His friends and detractors alike call Ram Vilas Paswan the ‘mausam vaigyanik’, or the best forecaster of India’s political weather. His colleagues in the political theatre keep a keen eye on and follow Paswan’s moves, particularly in the run-up to Lok Sabha elections. For many, the way Paswan turns is the surest predictor of whether an incumbent government would return to power.
Unfortunately for the Bharatiya Janata Party (BJP), Paswan is currently uncomfortable with his alliance with the ruling party. He is not attempting to conceal this discomfort, either. Neither is his son, 35-year-old Chirag, who by his own admission has been in thrall of Prime Minister Narendra Modi. Months before the Lok Sabha polls in 2014, Paswan had allied with the BJP in Bihar. Later, Paswan had credited Chirag with reading the mood of the youth correctly and insisting that their party, the Lok Janshakti Party (LJP), ally with the BJP.
That decision helped Ram Vilas Paswan get a senior ministerial berth after his party won six of the seven seats it contested in Bihar. Chirag also debuted as a Lok Sabha member. Now, however, with the 2019 general elections just months away, the Paswans need to decide in the next few weeks whether they would continue with the BJP and the Janata Dal (United) in Bihar or ally with young Tejashwi Yadav’s Rashtriya Janata Dal (RJD). They could even decide to contest as part of a putative 'third front'.
On Tuesday, Chirag Paswan issued a warning to the BJP on twitter. Earlier in the day, he had told the media that his party was keeping the faith with the BJP. He said BJP still had respectable vote shares in Madhya Pradesh and Rajasthan, the two states it recently lost in the Assembly polls, along with Chhattisgarh.
टी॰डी॰पी॰ व रालोसपा के एन॰डी॰ए॰ गठबंधन से जाने के बाद एन॰डी॰ए॰ गठबंधन नाज़ुक मोड़ से गुज़र रहा है।ऐसे समय में भारतीय जनता पार्टी गठबंधन में फ़िलहाल बचे हुए साथीयों की चिंताओं को समय रहते सम्मान पूर्वक तरीक़े से दूर करें।— Chirag Paswan (@ichiragpaswan) December 18, 2018
गठबंधन की सीटों को लेकर कई बार भारतीय जनता पार्टी के नेताओ से मुलाक़ात हुई परंतु अभी तक कुछ ठोस बात आगे नहीं बढ़ पायी है।इस विषय पर समय रहते बात नहीं बनी तो इससे नुक़सान भी हो सकता है।— Chirag Paswan (@ichiragpaswan) December 18, 2018
However, by evening, Chirag tweeted that BJP-led NDA was at a crossroads after the Telugu Desam Party and RLSP quit the alliance. “At this juncture and with time still at hand, it is important for the BJP to respect and allay the concerns of the remaining allies,” Chirag said.
He followed it up with another tweet that criticised the BJP leadership and issued a warning that any further delay in seat-sharing talks could cost the alliance dearly. Chirag said his party had held several meetings with BJP leaders on seat-sharing talks. “However, nothing concrete emerged. If this is not resolved soon, it could damage (the electoral prospects of the alliance),” Chirag tweeted.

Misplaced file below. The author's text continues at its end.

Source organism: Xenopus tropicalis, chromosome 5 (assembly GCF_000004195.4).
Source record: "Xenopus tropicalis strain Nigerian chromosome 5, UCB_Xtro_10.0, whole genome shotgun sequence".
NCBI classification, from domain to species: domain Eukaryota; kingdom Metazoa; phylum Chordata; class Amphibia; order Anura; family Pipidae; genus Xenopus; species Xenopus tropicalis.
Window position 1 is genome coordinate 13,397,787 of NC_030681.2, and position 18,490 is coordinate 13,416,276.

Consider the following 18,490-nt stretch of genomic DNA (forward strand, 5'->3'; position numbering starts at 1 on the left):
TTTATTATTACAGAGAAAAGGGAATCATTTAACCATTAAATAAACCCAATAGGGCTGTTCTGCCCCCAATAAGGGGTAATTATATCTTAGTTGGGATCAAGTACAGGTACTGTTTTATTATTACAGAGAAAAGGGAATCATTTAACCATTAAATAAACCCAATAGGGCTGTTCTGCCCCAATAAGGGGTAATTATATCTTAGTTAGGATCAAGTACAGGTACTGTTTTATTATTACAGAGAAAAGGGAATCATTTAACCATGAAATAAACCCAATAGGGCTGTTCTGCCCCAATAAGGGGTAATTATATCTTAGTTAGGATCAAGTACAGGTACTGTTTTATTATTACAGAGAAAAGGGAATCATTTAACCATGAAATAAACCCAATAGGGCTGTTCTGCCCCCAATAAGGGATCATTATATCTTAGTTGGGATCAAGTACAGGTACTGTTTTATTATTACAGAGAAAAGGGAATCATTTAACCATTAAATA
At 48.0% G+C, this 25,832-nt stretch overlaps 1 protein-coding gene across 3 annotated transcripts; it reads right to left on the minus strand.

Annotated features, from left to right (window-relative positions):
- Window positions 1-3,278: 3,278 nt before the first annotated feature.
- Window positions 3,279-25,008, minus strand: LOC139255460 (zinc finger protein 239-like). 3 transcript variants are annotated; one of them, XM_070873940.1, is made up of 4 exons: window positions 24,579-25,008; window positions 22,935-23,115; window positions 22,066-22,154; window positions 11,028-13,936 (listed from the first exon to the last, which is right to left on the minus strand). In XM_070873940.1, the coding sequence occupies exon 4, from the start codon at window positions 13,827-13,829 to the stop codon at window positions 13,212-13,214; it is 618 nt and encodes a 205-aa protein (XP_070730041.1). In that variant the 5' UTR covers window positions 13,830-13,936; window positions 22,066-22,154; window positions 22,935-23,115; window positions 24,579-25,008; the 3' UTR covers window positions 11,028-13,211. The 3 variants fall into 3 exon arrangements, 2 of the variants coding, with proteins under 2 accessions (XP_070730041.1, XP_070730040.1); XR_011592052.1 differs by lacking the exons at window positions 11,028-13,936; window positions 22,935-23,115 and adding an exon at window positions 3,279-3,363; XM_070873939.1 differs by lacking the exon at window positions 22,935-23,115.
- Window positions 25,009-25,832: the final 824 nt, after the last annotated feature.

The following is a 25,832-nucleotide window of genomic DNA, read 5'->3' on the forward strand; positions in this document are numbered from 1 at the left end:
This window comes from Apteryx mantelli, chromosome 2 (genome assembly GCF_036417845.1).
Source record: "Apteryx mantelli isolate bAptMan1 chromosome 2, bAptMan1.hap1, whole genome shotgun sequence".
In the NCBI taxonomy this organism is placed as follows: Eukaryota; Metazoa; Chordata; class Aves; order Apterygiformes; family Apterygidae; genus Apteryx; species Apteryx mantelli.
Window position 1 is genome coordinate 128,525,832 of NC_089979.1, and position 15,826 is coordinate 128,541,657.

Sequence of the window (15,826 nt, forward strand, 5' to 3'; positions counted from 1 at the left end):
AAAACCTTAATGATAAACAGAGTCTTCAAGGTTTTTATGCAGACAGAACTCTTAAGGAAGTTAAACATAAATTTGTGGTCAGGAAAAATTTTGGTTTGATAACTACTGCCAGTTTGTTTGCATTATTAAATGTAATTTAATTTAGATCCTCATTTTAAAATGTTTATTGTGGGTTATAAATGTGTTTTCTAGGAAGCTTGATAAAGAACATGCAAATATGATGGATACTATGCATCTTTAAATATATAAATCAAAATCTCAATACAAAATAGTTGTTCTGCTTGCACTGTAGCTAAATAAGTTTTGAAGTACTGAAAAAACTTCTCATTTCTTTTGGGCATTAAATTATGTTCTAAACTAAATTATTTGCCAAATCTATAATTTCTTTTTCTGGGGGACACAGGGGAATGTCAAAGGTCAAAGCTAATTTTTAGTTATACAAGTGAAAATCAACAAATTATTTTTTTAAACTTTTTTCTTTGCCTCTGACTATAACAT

A couple of days ago, Chirag had said constructing a Ram temple could be the BJP’s agenda, but it was not the National Democratic Alliance’s (NDA’s). He had said the BJP should continue to keep ‘development’ as its focus.
At stake for the Paswans is the leadership of the Dalit community in their state. A misstep now could make them irrelevant in the state, as well as national politics, in the near future. The RJD currently is spoilt for choice in picking its allies. There is the Congress, which is hopeful of regaining its upper-caste support base in the state. Then the RJD-led alliance has a Dalit face in Hindustan Awami Morcha leader Jitan Ram Manjhi, and RJD chief Lalu Prasad also has his own loyal following. The alliance is also negotiating with the Left parties and Rashtriya Loktantrik Samata Party (RLSP) leader Upendra Kushwaha. The RLSP had won three Lok Sabha seats in 2014 in Bihar in alliance with the BJP, but he parted ways with the BJP earlier this month.
Paswan senior has been a survivor of Indian politics. He was a minister in the V P Singh-led central government, in the Unite Front governments of 1996 to 1998, and in the Atal Bihari Vajpayee government until he quit after the anti-Muslim riots in Gujarat in 2002. He was also a minister in the first term of the United Progressive Alliance (UPA) government, but lost his Lok Sabha seat in 2009. His party could not win a single seat in 2009, and the Paswans had to endure five years of political oblivion.
With sentiment among a section of dalits turning against the BJP, and the Sangh Parivar taking a more aggressive line on temple construction, the Paswans would need to look at retaining their support base among dalits and Muslims in 2019. Next few weeks would tell if Paswan repeats a 2002 or 2014.